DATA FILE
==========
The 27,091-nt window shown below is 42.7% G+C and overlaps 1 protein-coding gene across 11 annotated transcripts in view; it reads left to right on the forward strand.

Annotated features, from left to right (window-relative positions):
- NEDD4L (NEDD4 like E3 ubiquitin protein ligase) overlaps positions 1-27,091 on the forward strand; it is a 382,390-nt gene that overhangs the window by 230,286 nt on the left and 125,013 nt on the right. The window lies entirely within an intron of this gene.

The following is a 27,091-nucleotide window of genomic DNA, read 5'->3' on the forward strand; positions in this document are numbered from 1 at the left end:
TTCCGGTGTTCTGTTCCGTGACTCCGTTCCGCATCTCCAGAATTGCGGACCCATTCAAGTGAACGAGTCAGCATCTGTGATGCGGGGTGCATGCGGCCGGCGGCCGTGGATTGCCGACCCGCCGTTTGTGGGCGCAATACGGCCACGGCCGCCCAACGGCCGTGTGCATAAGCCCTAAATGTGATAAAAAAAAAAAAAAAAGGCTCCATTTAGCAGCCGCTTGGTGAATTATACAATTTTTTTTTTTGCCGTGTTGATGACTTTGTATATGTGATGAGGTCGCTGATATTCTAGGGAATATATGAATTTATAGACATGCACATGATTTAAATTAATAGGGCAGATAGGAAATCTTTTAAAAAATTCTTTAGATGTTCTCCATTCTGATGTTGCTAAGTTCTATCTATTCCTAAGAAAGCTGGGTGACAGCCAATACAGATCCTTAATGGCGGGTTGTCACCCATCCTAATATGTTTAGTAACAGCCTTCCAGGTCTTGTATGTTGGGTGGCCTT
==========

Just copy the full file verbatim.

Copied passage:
The 27,091-nt window shown below is 42.7% G+C and overlaps 1 protein-coding gene across 11 annotated transcripts in view; it reads left to right on the forward strand.

Annotated features, from left to right (window-relative positions):
- NEDD4L (NEDD4 like E3 ubiquitin protein ligase) overlaps positions 1-27,091 on the forward strand; it is a 382,390-nt gene that overhangs the window by 230,286 nt on the left and 125,013 nt on the right. The window lies entirely within an intron of this gene.

The following is a 27,091-nucleotide window of genomic DNA, read 5'->3' on the forward strand; positions in this document are numbered from 1 at the left end:
TTCCGGTGTTCTGTTCCGTGACTCCGTTCCGCATCTCCAGAATTGCGGACCCATTCAAGTGAACGAGTCAGCATCTGTGATGCGGGGTGCATGCGGCCGGCGGCCGTGGATTGCCGACCCGCCGTTTGTGGGCGCAATACGGCCACGGCCGCCCAACGGCCGTGTGCATAAGCCCTAAATGTGATAAAAAAAAAAAAAAAAGGCTCCATTTAGCAGCCGCTTGGTGAATTATACAATTTTTTTTTTTGCCGTGTTGATGACTTTGTATATGTGATGAGGTCGCTGATATTCTAGGGAATATATGAATTTATAGACATGCACATGATTTAAATTAATAGGGCAGATAGGAAATCTTTTAAAAAATTCTTTAGATGTTCTCCATTCTGATGTTGCTAAGTTCTATCTATTCCTAAGAAAGCTGGGTGACAGCCAATACAGATCCTTAATGGCGGGTTGTCACCCATCCTAATATGTTTAGTAACAGCCTTCCAGGTCTTGTATGTTGGGTGGCCTT